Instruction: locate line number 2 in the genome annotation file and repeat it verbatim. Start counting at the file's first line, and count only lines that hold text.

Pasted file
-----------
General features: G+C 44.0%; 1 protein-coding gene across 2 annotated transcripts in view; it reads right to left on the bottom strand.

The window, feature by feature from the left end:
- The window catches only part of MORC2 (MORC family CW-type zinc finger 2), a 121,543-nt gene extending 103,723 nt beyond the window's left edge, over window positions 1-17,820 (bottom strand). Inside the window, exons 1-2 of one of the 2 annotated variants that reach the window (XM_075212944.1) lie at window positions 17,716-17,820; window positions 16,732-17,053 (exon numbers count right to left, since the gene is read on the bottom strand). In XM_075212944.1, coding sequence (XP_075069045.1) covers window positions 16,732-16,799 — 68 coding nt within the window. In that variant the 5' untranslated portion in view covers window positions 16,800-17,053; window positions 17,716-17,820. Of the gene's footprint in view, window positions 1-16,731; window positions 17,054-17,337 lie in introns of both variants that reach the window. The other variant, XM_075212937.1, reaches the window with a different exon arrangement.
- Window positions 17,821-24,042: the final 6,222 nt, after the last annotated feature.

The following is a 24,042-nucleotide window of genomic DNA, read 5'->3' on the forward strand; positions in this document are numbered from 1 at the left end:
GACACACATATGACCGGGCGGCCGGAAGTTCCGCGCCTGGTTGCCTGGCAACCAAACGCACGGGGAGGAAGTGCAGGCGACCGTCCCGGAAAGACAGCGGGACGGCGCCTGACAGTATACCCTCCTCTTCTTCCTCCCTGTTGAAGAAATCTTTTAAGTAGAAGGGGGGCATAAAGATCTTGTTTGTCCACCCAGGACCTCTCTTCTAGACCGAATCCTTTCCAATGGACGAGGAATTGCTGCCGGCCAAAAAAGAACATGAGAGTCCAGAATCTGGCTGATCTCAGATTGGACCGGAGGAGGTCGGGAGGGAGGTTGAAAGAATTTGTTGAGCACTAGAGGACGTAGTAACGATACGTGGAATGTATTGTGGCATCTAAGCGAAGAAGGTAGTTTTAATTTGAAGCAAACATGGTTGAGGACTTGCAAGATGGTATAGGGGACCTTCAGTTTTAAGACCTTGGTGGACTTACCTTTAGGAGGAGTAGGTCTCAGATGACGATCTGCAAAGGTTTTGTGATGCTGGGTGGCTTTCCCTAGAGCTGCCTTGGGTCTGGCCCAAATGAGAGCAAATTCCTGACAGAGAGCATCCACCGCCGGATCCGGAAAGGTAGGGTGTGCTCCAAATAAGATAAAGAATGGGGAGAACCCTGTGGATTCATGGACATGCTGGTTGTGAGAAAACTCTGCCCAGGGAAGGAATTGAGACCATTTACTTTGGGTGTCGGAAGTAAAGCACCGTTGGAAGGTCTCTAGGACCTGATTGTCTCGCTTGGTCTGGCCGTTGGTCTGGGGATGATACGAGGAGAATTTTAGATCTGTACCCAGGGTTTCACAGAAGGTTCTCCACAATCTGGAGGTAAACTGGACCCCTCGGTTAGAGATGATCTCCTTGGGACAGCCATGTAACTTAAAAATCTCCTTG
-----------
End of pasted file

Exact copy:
The window, feature by feature from the left end: